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This article was published 5/12/2013 (1206 days ago), so information in it may no longer be current.
OTTAWA -- Liberal senators tried a new tactic Thursday to get to the bottom of allegations the Prime Minister's Office interfered in an independent audit of Mike Duffy's expenses.
James Cowan, Liberal leader in the Senate, asked Senate Speaker Noel Kinsella to rule the interference constitutes a breach of senators' privileges.
Kinsella reserved judgment. If Kinsella determines there was a breach of privilege, the matter would be referred to a Senate committee for study.
That could give Liberals another opportunity to try to call two key witnesses alleged to have been involved in the audit interference: Conservative Sen. Irving Gerstein and Deloitte managing partner Michael Runia.
Two previous Liberal attempts to get Runia to testify at the Senate's internal economy committee were defeated by the majority Conservatives.
Gerstein ruled out of order Wednesday a Liberal attempt to have him step aside as chairman of the Senate banking committee until he's cleared by the RCMP or agrees to testify at internal economy about his role in the matter.
According to witness statements and emails obtained by the RCMP, Prime Minister Stephen Harper's former chief of staff, Nigel Wright, enlisted Gerstein's help in concocting a deal in which Duffy would repay $90,000 in questionable living expense claims.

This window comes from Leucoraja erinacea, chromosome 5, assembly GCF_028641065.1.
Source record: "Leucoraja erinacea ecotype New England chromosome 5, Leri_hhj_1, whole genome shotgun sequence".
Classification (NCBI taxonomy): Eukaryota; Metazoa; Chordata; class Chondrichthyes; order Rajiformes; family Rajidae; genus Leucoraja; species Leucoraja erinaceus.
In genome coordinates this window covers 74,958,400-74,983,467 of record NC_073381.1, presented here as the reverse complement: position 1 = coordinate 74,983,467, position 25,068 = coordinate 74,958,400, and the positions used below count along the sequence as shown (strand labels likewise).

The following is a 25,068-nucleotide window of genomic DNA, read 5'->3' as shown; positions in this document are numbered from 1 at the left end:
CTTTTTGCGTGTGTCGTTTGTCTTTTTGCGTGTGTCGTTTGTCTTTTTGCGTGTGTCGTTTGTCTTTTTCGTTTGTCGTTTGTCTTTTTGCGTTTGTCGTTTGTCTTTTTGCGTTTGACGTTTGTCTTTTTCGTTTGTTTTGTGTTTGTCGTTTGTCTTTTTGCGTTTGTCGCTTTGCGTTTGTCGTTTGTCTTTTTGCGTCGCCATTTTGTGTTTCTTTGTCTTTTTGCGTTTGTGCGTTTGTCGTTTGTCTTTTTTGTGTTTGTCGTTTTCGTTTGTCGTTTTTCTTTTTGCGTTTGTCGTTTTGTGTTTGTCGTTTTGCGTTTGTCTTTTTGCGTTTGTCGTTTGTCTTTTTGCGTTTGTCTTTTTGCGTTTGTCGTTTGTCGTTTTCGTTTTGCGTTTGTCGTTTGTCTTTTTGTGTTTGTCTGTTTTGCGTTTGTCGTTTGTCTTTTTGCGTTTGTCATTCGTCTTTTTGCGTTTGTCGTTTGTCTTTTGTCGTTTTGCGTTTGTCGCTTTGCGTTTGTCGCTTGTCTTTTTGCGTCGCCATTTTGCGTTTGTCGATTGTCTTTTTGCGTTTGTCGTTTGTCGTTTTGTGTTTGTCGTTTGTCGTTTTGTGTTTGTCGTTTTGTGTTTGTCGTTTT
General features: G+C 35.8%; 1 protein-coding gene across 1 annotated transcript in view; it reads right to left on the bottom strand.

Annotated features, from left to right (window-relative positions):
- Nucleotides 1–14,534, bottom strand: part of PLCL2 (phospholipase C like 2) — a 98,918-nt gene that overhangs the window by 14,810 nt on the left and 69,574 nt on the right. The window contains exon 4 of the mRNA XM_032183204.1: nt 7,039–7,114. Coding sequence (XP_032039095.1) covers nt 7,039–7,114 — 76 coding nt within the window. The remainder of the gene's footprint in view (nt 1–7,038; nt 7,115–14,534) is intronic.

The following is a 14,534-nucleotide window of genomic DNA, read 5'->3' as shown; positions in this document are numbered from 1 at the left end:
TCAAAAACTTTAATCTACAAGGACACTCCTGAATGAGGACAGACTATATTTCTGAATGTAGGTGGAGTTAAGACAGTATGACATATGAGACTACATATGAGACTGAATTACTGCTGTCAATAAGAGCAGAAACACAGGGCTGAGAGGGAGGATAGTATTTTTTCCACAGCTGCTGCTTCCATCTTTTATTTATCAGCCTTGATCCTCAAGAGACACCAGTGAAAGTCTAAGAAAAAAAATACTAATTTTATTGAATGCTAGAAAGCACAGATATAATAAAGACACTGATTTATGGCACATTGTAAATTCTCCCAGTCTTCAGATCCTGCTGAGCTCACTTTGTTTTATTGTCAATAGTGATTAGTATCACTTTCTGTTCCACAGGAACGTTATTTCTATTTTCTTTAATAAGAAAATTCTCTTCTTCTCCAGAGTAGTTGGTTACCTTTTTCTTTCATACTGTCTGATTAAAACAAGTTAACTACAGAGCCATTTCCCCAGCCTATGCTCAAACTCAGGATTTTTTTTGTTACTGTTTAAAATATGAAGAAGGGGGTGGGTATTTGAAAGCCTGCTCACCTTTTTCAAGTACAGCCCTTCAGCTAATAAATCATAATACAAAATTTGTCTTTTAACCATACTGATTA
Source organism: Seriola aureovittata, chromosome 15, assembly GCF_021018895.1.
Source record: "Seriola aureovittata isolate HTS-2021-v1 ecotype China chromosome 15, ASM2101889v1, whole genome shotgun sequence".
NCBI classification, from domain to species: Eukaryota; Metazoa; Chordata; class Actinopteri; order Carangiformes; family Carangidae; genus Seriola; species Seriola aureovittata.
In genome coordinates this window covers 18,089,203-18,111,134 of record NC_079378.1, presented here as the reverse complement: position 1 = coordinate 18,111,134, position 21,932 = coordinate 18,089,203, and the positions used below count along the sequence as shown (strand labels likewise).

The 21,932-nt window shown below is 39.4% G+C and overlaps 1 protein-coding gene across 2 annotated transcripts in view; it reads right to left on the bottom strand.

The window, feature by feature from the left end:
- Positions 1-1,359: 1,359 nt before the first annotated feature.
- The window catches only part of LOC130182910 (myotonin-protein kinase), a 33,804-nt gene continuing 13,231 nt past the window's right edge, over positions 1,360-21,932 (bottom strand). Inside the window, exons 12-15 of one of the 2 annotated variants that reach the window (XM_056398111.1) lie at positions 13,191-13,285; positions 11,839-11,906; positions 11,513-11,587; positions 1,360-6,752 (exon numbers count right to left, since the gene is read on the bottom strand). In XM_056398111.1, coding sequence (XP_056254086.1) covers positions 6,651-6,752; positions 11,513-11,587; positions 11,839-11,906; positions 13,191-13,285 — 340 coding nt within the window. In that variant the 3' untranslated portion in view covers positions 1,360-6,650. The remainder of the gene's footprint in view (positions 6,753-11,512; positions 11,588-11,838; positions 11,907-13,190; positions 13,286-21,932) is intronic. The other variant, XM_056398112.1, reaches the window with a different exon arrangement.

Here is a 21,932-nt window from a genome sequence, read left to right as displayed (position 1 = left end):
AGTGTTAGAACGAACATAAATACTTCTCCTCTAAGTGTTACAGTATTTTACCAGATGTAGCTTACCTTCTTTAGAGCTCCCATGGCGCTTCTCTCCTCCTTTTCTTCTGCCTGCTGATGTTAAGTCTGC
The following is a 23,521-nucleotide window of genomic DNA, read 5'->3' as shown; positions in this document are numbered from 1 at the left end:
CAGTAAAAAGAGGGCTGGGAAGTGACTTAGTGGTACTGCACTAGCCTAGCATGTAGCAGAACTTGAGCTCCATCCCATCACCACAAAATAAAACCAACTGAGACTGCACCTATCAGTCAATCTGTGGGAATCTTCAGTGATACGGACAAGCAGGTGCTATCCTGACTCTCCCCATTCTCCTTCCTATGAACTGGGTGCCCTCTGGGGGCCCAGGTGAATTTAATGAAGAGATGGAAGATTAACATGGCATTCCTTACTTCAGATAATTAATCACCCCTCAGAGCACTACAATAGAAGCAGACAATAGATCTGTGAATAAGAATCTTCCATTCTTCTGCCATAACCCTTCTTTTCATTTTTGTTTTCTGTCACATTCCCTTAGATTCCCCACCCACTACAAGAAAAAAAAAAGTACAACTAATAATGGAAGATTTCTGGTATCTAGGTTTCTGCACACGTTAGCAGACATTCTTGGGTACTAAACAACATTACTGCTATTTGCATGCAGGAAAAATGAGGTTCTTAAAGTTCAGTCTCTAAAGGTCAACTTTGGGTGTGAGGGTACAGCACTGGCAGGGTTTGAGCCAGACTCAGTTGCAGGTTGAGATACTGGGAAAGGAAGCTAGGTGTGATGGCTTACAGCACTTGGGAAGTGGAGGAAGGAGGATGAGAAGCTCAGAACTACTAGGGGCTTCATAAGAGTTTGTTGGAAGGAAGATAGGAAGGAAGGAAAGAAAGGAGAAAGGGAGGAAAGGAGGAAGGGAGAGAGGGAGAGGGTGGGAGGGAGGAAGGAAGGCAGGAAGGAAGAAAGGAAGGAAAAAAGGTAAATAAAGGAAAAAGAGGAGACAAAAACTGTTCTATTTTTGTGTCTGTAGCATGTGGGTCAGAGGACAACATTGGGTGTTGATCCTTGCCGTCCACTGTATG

Duffy agreed to the deal on condition that he would be reimbursed the full amount, that a Senate report on his conduct would not be critical of him and that there would be no question about his eligibility to sit as a senator from Prince Edward Island, although he lived primarily in Ottawa.
Gerstein initially agreed the party would reimburse Duffy -- when the tab was thought to be $32,000 -- but balked when it became clear it was more than $90,000. Wright eventually reimbursed Duffy out of his own pocket.
At Wright's behest, Gerstein talked to Runia, who audits the Conservative party's books, to ensure the audit would make no finding as to whether Duffy's primary residence was in Ottawa or P.E.I. -- which it did not.
"Why should the chief of staff to the prime minister be sending emails discussing the desired outcome of an independent audit ordered by the Senate? If this is not evidence of interference, I don't know what would be," Cowan told the Senate.
Gary Timm, lead auditor on the Duffy file, last week told a Senate committee Runia called him to find out how much Duffy owed in questionable expenses. But he and two other members of his audit team said they imparted no information about the audit and that findings were not influenced by anyone.
Cowan noted the RCMP documents show Wright and other top PMO aides knew it would make no finding about Duffy's primary residence because the senator refused to speak to auditors.
Indeed, Cowan argued PMO interference "began virtually from inception," even before the internal economy committee announced its decision to order an external audit of expenses claimed by Duffy and two other senators -- Patrick Brazeau and Mac Harb.
RCMP documents say Wright called committee chairman David Tkachuk, asking the audit's wording "differentiate" Duffy's case from that of Brazeau and Harb, a request accommodated by adding an extra line that the committee was seeking legal advice about Duffy's residency.
The alleged audit interference was also fodder in the House of Commons on Thursday, with New Democrats and Liberals demanding to know why the government is refusing to call Runia and Gerstein as witnesses.
"Why, if the Conservatives have nothing to hide, do they have an interest in blocking Runia's testimony?" NDP Leader Tom Mulcair demanded.
Harper responded that "the auditors who performed the audit have already testified before the Senate and they testified to the integrity of their audit."
"All of them, except for one," Mulcair shot back.
-- The Canadian Press